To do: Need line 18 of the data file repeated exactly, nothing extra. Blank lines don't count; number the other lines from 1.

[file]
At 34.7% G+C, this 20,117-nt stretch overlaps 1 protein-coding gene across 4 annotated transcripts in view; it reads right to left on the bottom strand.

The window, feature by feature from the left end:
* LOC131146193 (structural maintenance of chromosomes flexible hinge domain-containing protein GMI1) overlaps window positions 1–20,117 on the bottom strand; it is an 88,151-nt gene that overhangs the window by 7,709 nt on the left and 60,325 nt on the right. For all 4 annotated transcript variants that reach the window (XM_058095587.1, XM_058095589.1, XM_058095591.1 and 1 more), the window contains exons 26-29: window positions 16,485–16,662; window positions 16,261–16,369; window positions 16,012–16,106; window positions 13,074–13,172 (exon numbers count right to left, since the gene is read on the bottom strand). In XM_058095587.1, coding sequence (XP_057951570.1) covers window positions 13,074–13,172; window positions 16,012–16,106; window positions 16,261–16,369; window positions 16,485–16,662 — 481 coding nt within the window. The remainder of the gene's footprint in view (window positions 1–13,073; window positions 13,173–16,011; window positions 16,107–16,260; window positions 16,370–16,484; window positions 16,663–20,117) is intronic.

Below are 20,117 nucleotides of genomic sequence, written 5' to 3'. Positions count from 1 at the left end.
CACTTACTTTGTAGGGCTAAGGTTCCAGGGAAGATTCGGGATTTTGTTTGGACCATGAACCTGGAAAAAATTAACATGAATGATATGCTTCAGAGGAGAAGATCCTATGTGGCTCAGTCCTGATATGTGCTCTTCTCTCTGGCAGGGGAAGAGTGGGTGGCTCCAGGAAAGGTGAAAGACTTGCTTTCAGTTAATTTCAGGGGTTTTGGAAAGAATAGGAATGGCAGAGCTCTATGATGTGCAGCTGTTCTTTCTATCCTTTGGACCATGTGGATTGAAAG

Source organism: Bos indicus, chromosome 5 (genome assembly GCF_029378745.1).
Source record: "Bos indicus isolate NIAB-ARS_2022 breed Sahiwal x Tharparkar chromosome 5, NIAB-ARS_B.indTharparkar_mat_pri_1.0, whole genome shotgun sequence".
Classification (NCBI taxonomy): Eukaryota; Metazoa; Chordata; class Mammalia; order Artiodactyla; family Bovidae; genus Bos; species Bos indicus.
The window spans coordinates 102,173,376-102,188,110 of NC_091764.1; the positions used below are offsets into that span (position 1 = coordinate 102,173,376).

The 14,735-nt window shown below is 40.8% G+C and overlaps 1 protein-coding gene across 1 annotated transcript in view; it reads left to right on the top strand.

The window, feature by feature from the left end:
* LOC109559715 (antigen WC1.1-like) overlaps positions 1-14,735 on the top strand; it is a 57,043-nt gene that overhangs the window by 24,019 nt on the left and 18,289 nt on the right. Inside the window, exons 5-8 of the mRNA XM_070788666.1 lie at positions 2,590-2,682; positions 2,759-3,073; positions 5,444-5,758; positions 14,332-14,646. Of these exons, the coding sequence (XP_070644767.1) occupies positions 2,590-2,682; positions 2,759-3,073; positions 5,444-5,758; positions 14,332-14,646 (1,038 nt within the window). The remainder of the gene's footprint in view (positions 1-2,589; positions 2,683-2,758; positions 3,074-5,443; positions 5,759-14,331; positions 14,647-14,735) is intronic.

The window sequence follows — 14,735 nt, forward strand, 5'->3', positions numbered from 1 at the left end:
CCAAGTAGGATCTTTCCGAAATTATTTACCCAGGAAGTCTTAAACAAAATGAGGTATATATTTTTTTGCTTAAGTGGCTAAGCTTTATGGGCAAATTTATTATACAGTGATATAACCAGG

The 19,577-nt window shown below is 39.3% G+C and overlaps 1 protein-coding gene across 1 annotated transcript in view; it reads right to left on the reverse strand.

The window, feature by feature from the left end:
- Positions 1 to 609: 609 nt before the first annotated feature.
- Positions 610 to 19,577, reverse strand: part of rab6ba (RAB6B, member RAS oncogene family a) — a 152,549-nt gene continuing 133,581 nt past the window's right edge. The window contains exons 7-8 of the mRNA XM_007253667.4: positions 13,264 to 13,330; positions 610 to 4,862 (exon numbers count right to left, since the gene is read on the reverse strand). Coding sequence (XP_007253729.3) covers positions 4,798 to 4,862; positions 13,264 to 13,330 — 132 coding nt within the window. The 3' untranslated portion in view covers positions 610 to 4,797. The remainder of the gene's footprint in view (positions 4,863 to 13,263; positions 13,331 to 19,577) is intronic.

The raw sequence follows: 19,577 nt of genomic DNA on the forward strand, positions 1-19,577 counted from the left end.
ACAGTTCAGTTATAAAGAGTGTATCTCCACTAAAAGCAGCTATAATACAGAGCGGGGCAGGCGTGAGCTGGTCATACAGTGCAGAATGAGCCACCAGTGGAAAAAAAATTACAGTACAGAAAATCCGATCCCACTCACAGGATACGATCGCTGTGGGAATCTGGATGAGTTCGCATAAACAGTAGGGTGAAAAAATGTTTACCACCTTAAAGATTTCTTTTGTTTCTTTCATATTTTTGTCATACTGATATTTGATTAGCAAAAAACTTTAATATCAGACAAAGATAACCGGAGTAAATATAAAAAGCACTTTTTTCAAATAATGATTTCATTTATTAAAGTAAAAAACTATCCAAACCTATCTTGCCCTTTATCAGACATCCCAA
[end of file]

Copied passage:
- Positions 610 to 19,577, reverse strand: part of rab6ba (RAB6B, member RAS oncogene family a) — a 152,549-nt gene continuing 133,581 nt past the window's right edge. The window contains exons 7-8 of the mRNA XM_007253667.4: positions 13,264 to 13,330; positions 610 to 4,862 (exon numbers count right to left, since the gene is read on the reverse strand). Coding sequence (XP_007253729.3) covers positions 4,798 to 4,862; positions 13,264 to 13,330 — 132 coding nt within the window. The 3' untranslated portion in view covers positions 610 to 4,797. The remainder of the gene's footprint in view (positions 4,863 to 13,263; positions 13,331 to 19,577) is intronic.